Early last month, Allegiant and Mexico’s Viva Aerobus applied for antitrust immunity, with the goal of jointly scheduling, selling and operating flights between the U.S. and Mexico.
If approved, the partnership would be the airline industry’s first joint venture that involves a pair of ultralow-cost carriers (ULCCs).
I hope competition authorities in the U.S. and Mexico look kindly upon the application.
For those who haven’t noticed, ULCCs are ascendent these days. In the U.S. market, Allegiant, Spirit, Frontier and Sun Country were, as of late December, scheduled to account for 7.5% of flights operated by the 11 largest U.S. mainline airlines during the first quarter of 2022. That’s a 40.7% increase from the first quarter of 2019, when those carriers accounted for 5.3% of operations by the 11 top carriers, an analysis of Cirium flight schedule data shows.
Furthermore, according to a mid-December analysis provided by Bloomberg Intelligence, the four full-service U.S. carriers — American, Delta, United and Alaska — were scheduled to offer a combined 4% fewer domestic seats in the first quarter of this year than they did in Q1 2019. By comparison, Frontier, Allegiant and Spirit planned, respectively, to offer 35%, 31% and 19% more seats than in 2019.
Growth doesn’t always comport with success. But the ULCCs are also recording financial results that compete favorably with their larger rivals. For example, Allegiant’s operating revenue for the third quarter was 5.3% more than Q3 2019. By comparison, the Big Three U.S. carriers were still enduring operating revenue declines from 2019 in excess of 25%.
The reason for the relative success of the ULCCs is straightforward enough. While business travel and long-haul international travel continue to lag sharply behind 2019 levels, domestic leisure travel and short-haul international travel, which are the bread and butter of the ULCCs, have largely recovered.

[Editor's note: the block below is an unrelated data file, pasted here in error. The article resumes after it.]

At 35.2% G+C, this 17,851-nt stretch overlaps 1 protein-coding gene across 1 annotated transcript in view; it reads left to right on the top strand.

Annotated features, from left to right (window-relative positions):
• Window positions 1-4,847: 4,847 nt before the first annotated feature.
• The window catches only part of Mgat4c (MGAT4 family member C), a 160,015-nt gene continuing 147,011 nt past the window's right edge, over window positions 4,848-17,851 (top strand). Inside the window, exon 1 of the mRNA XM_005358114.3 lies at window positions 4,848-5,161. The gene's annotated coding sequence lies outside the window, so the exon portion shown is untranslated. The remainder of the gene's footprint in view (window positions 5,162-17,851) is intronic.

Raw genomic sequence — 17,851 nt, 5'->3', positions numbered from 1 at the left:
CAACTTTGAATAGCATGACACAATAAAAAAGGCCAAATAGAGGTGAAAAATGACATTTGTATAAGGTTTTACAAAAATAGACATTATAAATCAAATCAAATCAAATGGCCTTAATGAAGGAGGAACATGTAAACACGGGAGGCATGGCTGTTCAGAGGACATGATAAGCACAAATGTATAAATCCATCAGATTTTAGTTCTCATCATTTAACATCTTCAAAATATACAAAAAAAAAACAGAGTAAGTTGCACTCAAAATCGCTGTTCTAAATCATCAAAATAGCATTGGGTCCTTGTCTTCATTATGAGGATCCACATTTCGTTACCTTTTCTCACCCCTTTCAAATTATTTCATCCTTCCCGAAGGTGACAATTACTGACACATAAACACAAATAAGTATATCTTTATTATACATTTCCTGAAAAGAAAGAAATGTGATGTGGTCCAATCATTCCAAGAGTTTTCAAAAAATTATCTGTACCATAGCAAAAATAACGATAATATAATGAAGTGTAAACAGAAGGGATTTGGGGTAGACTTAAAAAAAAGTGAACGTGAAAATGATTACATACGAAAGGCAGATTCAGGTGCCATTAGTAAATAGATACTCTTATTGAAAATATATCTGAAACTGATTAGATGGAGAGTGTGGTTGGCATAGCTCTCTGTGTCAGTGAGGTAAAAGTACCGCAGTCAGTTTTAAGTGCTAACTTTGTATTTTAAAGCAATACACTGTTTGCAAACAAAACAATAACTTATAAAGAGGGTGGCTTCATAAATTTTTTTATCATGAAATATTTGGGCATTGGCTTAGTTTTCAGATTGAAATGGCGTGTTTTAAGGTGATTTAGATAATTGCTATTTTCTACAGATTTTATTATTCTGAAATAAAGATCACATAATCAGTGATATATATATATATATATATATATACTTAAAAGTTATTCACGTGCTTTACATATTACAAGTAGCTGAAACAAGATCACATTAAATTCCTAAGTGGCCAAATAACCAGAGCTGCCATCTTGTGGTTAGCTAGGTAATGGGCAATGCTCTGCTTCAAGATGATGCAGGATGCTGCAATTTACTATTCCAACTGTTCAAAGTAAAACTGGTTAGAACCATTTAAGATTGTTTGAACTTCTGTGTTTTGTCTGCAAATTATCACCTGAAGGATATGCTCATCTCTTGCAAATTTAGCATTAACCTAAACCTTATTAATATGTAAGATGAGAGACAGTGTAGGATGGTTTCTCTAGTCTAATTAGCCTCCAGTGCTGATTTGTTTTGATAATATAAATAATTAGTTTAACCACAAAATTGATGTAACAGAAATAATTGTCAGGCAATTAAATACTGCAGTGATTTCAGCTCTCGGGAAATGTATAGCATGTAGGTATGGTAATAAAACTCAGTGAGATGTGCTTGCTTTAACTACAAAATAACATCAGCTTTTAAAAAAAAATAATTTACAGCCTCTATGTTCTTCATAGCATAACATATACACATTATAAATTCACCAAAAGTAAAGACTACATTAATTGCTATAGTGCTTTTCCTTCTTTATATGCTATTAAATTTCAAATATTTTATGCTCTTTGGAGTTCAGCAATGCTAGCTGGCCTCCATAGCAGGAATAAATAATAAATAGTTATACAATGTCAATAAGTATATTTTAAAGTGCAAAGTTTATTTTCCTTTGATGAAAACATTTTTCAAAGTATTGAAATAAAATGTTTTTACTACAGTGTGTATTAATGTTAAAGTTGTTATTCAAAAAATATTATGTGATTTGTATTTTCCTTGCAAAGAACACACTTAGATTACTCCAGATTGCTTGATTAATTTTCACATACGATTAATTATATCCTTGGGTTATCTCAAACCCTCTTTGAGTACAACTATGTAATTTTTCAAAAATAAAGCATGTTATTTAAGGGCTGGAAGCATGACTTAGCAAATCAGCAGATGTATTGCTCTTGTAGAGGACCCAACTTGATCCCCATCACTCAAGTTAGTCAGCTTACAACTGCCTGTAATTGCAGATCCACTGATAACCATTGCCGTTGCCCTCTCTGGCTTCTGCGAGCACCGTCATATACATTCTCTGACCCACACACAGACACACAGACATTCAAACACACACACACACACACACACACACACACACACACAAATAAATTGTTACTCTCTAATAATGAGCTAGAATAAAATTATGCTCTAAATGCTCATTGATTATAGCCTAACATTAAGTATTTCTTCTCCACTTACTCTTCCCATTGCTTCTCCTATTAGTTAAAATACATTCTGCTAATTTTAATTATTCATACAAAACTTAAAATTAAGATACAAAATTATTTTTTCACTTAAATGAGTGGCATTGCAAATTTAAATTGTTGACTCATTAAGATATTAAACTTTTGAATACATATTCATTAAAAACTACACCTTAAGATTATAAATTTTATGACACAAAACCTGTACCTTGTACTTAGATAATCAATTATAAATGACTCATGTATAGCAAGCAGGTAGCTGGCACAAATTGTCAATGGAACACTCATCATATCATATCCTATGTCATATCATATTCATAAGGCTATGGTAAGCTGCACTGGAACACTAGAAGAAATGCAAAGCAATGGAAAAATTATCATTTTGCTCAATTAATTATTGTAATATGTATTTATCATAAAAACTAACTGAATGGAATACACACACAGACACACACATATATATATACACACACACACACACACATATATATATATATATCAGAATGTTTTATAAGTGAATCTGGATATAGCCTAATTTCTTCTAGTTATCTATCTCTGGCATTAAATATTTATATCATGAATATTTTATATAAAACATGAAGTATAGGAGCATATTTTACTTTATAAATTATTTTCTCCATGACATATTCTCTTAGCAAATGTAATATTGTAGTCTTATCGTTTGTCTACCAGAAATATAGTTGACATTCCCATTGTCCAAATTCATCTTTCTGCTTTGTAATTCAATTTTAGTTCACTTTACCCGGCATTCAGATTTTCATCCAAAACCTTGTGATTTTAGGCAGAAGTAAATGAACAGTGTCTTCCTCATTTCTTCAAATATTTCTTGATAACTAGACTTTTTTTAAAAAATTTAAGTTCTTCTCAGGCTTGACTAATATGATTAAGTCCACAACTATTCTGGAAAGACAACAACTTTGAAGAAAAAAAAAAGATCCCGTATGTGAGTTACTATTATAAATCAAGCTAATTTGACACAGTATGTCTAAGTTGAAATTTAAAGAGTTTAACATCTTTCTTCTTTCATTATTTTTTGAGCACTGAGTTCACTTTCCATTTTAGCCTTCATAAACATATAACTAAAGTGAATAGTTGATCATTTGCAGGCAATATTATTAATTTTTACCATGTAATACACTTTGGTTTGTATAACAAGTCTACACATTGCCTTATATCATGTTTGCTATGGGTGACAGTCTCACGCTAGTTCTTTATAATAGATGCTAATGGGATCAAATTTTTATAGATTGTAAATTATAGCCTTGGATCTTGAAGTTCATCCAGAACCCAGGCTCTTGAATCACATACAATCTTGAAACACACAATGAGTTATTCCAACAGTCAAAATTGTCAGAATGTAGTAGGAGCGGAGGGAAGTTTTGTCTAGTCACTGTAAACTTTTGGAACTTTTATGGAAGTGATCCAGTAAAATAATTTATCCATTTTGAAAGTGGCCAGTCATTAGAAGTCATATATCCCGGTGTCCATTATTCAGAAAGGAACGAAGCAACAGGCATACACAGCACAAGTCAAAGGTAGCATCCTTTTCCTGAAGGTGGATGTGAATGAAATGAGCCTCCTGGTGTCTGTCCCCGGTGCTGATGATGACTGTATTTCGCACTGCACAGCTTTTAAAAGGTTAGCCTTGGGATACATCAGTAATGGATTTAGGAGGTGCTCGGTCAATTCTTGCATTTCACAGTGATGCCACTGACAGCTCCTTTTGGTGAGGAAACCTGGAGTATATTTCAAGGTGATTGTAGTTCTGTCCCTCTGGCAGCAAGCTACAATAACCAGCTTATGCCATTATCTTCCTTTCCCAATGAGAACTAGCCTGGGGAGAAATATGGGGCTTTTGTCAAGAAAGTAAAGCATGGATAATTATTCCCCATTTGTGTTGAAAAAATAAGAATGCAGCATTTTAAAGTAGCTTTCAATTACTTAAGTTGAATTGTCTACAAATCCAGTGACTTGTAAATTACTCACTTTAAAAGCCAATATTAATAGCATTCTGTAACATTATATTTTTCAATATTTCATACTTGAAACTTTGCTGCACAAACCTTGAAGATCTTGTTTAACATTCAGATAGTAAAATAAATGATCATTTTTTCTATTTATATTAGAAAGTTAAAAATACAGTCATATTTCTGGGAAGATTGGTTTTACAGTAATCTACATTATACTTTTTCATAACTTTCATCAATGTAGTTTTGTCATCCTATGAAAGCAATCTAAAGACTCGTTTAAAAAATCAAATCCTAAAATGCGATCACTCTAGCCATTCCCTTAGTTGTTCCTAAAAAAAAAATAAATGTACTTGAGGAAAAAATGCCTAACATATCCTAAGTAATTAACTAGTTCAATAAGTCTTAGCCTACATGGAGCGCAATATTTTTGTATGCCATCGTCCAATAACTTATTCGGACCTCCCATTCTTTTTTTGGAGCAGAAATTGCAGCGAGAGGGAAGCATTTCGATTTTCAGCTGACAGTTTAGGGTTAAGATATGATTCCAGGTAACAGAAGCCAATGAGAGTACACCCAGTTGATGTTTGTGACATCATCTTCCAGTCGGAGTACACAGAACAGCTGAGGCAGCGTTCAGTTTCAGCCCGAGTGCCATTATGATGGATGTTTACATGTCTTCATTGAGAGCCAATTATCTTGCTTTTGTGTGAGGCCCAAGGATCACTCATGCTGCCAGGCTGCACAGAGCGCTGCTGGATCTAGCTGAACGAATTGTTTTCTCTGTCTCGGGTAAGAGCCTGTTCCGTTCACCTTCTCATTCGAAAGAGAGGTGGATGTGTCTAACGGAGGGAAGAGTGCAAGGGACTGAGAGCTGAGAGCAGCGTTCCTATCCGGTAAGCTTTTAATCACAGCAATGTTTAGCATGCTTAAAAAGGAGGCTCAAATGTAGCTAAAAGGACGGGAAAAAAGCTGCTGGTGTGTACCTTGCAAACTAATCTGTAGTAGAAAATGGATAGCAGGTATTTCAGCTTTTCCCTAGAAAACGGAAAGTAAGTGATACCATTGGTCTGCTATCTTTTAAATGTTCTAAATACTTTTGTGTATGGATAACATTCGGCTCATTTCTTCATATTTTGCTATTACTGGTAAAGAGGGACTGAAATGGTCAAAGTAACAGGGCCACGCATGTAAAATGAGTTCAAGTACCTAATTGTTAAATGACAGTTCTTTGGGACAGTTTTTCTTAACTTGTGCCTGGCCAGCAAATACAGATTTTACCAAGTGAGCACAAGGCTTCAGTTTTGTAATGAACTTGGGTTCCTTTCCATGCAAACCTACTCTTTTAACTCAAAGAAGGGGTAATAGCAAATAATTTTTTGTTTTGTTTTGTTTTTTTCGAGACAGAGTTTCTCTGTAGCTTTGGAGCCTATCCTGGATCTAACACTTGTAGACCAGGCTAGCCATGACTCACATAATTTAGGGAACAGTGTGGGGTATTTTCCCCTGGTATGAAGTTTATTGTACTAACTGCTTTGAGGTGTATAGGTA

It is within that context that Allegiant is looking to join forces with Viva Aerobus. With many international travel restrictions still in place around the world, the relatively unfettered U.S.-Mexico market has emerged as among the world’s most robust. But Allegiant, which serves more than 130 cities domestically, has no Mexico routes. A joint venture with Viva Aerobus, which currently flies 23 U.S. routes, offers an efficient, less-costly method of entry to that market. For Viva, meanwhile, such an arrangement would provide important access to Allegiant’s U.S.-based distribution network.
Serving city pairs that had no previous nonstop air service is a hallmark of Allegiant. And in the DOT application for antitrust immunity, Allegiant said it has identified 239 potential routes between its existing U.S. stations and leisure destinations in Mexico that currently have no nonstop service.
Currently, according to the application, the joint venture of Delta and Aeromexico is the largest player in the U.S.-Mexico aviation market, with a 22% share. United and Volaris are the second- and third-largest market players, respectively. Viva, with a 5% share, is sixth largest, but Allegiant and Viva estimate that as a joint venture they could achieve an 11% share by 2026.
We know from history that when low-cost airlines move into an airport or begin operating on a city pair, prices come down. The winners, in other words, are all consumers, including those who choose not to fly that airline.
An Allegiant-Viva Aerobus joint venture would most certainly lower prices in the U.S.-Mexico leisure market. Plus, because of Allegiant’s penchant for connecting unserved city pairs, it would be sure to broaden the overall U.S.-Mexico route map.
These would be developments for flyers to cheer.
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